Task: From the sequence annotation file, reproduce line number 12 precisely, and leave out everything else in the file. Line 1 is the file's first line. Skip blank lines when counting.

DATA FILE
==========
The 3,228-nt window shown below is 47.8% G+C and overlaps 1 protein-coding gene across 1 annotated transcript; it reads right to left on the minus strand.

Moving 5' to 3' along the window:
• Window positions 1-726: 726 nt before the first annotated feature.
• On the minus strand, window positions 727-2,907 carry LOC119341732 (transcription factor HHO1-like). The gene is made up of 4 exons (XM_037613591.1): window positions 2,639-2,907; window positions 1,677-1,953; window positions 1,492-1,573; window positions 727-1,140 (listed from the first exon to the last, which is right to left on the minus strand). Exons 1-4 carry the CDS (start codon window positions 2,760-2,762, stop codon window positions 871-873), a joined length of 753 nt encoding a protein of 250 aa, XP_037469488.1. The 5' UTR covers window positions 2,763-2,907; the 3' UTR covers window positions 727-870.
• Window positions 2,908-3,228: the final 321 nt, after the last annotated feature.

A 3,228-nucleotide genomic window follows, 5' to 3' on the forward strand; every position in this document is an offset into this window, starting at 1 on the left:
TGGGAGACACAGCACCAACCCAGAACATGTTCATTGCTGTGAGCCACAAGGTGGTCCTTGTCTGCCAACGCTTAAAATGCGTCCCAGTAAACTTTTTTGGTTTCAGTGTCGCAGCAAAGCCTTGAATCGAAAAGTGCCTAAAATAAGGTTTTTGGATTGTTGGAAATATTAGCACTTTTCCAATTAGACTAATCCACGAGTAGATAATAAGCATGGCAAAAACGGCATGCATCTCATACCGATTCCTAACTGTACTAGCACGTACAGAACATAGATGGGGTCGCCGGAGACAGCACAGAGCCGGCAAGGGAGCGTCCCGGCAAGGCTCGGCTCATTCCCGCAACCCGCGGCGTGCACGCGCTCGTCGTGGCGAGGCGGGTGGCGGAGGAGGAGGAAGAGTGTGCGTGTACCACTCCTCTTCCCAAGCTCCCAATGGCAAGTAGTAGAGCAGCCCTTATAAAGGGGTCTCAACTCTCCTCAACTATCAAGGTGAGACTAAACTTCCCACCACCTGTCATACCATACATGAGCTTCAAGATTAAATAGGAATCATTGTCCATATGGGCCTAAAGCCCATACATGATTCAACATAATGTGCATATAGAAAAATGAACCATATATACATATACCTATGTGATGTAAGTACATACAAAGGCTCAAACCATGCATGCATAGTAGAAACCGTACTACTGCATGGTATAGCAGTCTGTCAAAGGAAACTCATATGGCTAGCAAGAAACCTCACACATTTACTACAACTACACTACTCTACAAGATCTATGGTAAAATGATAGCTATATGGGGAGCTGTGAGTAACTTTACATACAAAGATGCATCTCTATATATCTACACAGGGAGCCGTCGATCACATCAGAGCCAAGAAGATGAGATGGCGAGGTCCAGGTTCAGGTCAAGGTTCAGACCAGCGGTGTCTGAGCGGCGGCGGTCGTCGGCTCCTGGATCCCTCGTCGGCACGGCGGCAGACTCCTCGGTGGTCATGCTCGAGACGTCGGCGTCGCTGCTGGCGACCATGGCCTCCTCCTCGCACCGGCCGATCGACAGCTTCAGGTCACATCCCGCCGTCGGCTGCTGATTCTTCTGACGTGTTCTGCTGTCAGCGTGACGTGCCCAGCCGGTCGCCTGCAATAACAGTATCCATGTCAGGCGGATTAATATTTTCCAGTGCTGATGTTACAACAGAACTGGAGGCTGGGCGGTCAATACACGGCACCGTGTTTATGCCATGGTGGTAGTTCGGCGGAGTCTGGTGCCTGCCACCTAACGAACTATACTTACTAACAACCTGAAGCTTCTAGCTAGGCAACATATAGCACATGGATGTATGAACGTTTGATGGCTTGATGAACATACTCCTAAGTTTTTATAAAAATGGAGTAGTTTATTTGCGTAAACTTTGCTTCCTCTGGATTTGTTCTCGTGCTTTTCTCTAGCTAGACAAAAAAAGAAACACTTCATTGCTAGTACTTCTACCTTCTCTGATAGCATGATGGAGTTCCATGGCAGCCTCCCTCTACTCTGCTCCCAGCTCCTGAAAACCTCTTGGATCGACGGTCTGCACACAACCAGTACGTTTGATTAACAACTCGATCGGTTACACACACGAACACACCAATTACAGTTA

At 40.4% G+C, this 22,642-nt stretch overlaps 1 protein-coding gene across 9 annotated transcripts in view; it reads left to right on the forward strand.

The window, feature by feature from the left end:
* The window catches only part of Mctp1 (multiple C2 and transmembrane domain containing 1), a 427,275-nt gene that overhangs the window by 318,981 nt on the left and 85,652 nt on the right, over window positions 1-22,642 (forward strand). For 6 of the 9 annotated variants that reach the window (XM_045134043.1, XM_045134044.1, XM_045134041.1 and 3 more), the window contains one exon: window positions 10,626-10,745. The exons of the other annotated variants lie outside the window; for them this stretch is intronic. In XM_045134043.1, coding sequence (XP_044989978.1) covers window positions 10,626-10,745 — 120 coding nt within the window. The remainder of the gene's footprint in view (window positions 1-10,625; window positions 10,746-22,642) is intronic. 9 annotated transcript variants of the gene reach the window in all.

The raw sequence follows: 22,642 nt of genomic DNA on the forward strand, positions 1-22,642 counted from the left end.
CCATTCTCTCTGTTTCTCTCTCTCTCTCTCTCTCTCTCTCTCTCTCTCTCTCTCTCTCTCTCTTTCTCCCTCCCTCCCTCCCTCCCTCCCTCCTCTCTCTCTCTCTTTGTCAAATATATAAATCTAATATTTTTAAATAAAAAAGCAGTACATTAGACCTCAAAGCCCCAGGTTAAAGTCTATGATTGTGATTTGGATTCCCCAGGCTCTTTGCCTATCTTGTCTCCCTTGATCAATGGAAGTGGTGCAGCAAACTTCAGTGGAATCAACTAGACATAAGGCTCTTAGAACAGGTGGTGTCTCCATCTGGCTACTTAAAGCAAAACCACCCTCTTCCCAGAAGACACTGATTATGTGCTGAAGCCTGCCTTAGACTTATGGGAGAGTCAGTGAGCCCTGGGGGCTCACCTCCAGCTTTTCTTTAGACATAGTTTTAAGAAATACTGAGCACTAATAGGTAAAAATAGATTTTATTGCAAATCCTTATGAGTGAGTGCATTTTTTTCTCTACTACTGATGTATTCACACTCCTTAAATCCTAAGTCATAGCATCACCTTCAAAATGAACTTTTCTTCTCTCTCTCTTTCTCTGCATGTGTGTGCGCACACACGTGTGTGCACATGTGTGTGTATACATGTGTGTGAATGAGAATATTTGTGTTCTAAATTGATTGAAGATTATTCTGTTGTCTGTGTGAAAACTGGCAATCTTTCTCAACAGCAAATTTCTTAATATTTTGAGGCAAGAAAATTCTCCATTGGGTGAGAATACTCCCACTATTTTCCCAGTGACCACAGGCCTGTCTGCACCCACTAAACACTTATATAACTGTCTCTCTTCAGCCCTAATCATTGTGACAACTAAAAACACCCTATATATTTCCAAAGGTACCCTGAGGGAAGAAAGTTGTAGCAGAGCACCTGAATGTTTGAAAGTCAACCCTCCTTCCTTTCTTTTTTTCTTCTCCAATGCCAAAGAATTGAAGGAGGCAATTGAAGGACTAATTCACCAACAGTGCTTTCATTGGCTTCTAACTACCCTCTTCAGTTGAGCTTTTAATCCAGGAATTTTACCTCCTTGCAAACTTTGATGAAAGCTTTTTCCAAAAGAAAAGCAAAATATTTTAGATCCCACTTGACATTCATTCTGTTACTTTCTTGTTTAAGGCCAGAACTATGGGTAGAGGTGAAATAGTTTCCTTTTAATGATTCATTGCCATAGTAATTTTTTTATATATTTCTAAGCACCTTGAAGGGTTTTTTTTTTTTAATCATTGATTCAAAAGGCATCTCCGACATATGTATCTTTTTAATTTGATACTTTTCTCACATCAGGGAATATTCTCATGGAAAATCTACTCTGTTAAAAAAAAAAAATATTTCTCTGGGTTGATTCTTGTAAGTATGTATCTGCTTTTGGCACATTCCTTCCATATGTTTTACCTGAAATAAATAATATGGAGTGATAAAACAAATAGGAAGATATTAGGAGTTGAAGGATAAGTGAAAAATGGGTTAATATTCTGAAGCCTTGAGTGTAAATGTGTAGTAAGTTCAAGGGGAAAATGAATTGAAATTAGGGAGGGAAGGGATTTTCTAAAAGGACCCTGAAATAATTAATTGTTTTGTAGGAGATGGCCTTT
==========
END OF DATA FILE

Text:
CCATTCTCTCTGTTTCTCTCTCTCTCTCTCTCTCTCTCTCTCTCTCTCTCTCTCTCTCTCTCTTTCTCCCTCCCTCCCTCCCTCCCTCCCTCCTCTCTCTCTCTCTTTGTCAAATATATAAATCTAATATTTTTAAATAAAAAAGCAGTACATTAGACCTCAAAGCCCCAGGTTAAAGTCTATGATTGTGATTTGGATTCCCCAGGCTCTTTGCCTATCTTGTCTCCCTTGATCAATGGAAGTGGTGCAGCAAACTTCAGTGGAATCAACTAGACATAAGGCTCTTAGAACAGGTGGTGTCTCCATCTGGCTACTTAAAGCAAAACCACCCTCTTCCCAGAAGACACTGATTATGTGCTGAAGCCTGCCTTAGACTTATGGGAGAGTCAGTGAGCCCTGGGGGCTCACCTCCAGCTTTTCTTTAGACATAGTTTTAAGAAATACTGAGCACTAATAGGTAAAAATAGATTTTATTGCAAATCCTTATGAGTGAGTGCATTTTTTTCTCTACTACTGATGTATTCACACTCCTTAAATCCTAAGTCATAGCATCACCTTCAAAATGAACTTTTCTTCTCTCTCTCTTTCTCTGCATGTGTGTGCGCACACACGTGTGTGCACATGTGTGTGTATACATGTGTGTGAATGAGAATATTTGTGTTCTAAATTGATTGAAGATTATTCTGTTGTCTGTGTGAAAACTGGCAATCTTTCTCAACAGCAAATTTCTTAATATTTTGAGGCAAGAAAATTCTCCATTGGGTGAGAATACTCCCACTATTTTCCCAGTGACCACAGGCCTGTCTGCACCCACTAAACACTTATATAACTGTCTCTCTTCAGCCCTAATCATTGTGACAACTAAAAACACCCTATATATTTCCAAAGGTACCCTGAGGGAAGAAAGTTGTAGCAGAGCACCTGAATGTTTGAAAGTCAACCCTCCTTCCTTTCTTTTTTTCTTCTCCAATGCCAAAGAATTGAAGGAGGCAATTGAAGGACTAATTCACCAACAGTGCTTTCATTGGCTTCTAACTACCCTCTTCAGTTGAGCTTTTAATCCAGGAATTTTACCTCCTTGCAAACTTTGATGAAAGCTTTTTCCAAAAGAAAAGCAAAATATTTTAGATCCCACTTGACATTCATTCTGTTACTTTCTTGTTTAAGGCCAGAACTATGGGTAGAGGTGAAATAGTTTCCTTTTAATGATTCATTGCCATAGTAATTTTTTTATATATTTCTAAGCACCTTGAAGGGTTTTTTTTTTTTAATCATTGATTCAAAAGGCATCTCCGACATATGTATCTTTTTAATTTGATACTTTTCTCACATCAGGGAATATTCTCATGGAAAATCTACTCTGTTAAAAAAAAAAAATATTTCTCTGGGTTGATTCTTGTAAGTATGTATCTGCTTTTGGCACATTCCTTCCATATGTTTTACCTGAAATAAATAATATGGAGTGATAAAACAAATAGGAAGATATTAGGAGTTGAAGGATAAGTGAAAAATGGGTTAATATTCTGAAGCCTTGAGTGTAAATGTGTAGTAAGTTCAAGGGGAAAATGAATTGAAATTAGGGAGGGAAGGGATTTTCTAAAAGGACCCTGAAATAATTAATTGTTTTGTAGGAGATGGCCTTT